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1. The Senate shall meet each day of sitting at 10 o'clock a. m., unless the Senate shall adjourn to some other hour. A majority of all the members of the Senate shall constitute a quorum; but a less number, after waiting one hour for a quorum may adjourn from day to day.

ELECTION OF OFFICERS. 2. The officers of the Senate shall be elected by a majority of all the members of the Senate.


3. The President shall take the chair at the hour fixed for the meeting of the Senate and call the members to order. The members shall thereupon take their respective seats, and the clerk shall proceed to call the roll of members, and the names of those present and absent shall be entered upon the journal.




The following shall be the order of business:

Roll call.
2. Prayer by the chaplain.

Reading, correction and approval of the Journal.
4. Unfinished business.
5. Notice of the introduction of bills.

Petitions and myömorials.
7. Introduction, reading and reference of bills.
8. House bills on first reading.
9. Reports from standing committees.
10. Reports from select committees.

I 2. Consideration of bills on general file.

Bills on second reading.
14. Special orders of the day.
15. Bills on third reading and final passage.


5. No riember or officer shall absent himself from the service of the Senate excpet in case of sickness, without leave of Ĉ majority vote of the Senate first obtained, and in case a less number than a quorum of the Senate shall convene, the President shall have the power, and he is hereby authorized to send the sergeant-at-arns, or any other person or persons by him audi orzec', for any or all inembers absent without leave.

Duties of Officers.


PRESIDENT. 6. It shall be the general duty of the President: I. To call the members to order as hereinbefore provided.

To announce the business before the Senate in the order in which it is to be taken up.

3. To receive and submit in proper manner all motions and propositions presented by the members and to announce the result.

4. To receive messages and other communications from other branches of the government and announce them to the Senate.

5. To authenticate by his signature, when necessary, all acts, orders and proceedings of the Senate.

6. To name the members of all committees unless otherwise directed by the Senate.

7. He may call any member to the chair, but such substitution shall not extend beyond an adjournment or recess.

8. He shall have the regulation of such parts of the capitol and its passages as are or may be set apart for the use of the Senate and its officers. 9.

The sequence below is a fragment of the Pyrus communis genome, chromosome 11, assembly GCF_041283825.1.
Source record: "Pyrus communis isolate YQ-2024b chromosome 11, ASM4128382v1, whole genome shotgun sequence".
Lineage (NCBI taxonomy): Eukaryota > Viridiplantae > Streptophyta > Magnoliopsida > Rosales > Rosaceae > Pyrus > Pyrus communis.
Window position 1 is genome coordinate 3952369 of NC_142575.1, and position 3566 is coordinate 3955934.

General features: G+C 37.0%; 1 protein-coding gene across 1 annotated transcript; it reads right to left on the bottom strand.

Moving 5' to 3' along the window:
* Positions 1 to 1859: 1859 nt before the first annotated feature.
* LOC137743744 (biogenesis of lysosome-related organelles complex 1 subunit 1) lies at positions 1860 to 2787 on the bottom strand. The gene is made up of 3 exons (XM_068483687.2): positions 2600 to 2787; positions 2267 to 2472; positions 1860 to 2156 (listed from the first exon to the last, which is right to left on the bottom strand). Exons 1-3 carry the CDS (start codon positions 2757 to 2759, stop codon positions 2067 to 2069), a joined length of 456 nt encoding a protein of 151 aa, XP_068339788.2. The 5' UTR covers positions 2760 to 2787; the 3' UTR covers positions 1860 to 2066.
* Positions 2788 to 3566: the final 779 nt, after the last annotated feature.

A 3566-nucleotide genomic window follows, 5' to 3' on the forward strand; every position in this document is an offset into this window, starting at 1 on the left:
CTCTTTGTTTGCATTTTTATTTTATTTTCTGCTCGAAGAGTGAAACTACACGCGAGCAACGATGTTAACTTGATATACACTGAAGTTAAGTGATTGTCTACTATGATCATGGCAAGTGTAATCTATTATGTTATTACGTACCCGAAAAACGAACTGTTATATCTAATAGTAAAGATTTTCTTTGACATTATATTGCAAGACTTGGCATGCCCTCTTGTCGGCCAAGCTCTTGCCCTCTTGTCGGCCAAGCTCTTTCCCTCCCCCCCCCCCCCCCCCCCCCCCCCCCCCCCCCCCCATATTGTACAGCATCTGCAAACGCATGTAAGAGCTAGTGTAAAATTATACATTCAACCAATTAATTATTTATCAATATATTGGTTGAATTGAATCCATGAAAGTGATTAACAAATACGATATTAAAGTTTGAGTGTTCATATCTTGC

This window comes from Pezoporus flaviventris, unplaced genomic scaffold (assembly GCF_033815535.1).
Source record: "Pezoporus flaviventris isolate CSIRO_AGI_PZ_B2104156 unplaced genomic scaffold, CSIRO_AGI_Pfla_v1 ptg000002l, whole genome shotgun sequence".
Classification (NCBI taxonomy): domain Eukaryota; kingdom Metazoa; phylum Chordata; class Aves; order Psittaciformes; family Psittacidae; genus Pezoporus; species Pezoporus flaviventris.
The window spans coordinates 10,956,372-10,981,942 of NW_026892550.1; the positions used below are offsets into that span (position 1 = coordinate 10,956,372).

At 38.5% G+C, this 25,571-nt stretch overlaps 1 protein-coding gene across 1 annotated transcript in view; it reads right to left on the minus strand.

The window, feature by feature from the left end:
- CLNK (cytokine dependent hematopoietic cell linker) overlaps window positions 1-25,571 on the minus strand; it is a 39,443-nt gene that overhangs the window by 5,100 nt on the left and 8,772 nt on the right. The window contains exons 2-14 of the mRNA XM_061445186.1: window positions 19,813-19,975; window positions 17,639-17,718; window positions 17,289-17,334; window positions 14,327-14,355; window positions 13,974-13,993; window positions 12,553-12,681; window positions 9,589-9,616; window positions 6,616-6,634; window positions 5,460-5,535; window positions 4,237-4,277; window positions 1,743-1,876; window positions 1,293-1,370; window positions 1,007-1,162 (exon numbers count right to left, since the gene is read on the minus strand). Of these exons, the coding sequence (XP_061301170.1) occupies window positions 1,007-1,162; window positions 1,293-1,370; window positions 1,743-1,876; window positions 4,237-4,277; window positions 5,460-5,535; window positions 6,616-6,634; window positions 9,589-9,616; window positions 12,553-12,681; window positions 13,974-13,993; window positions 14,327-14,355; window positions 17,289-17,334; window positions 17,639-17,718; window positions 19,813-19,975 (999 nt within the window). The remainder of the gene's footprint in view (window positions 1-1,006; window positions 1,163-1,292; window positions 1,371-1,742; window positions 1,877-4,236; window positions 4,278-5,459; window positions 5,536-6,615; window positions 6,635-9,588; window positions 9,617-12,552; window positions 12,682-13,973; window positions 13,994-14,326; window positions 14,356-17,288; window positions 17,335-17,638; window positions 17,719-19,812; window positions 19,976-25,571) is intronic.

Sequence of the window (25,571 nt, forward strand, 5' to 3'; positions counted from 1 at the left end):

He shall refer all matters to be committed to the committee most appropriate to take charge of the same.

10. He shall call a member to fill the chair whenever the Senate shall resolve itself into a committee of the whole.

II. He shall-preserve order and decorum, and may speak to points of order in preference to other members, rising from his seat for that purpose, and shall decide points of order, subject to an appeal to the Senate.

12. When the Senate is in committee of the whole, should there be any disturbance or disorderly conduct in the lobby or any part of the Senate, the President shall immediately resume the chair, and shall have power to order the Senate cleared until order is restored.

13. The Senate shall elect a Vice President, who, in the absence of the President, shall exercise all the powers and authority of the President, and shall perform all his duties.


7. It shall be the duty of the chief clerk:

I. To keep a correct journal of the proceedings of the Senate.

2. To read aloud all papers handed to him for that purpose by any member.

3. To certify to, and transmit to the House, all bills, resolutions and other papers requiring the concurrence of the House, immediately after their passage.

4. To notify the House on the concurrence or disagreement by the Senate in any vote of the House.

5. To permit no papers or records belonging to the Senate to be taken out of its custody, otherwise than in the regular course of business.

6. To perform all other duties pertaining to his office, under the direction of the President.


8. It shall be the duty of the enrolling and engrossing clerk to attend to and superintend the enrolling and engrossing, transcribing and copying of bills, resolutions and other papers turned over to him or to her for that purpose, and to perform all other duties pertaining to that office, under the direction of the President.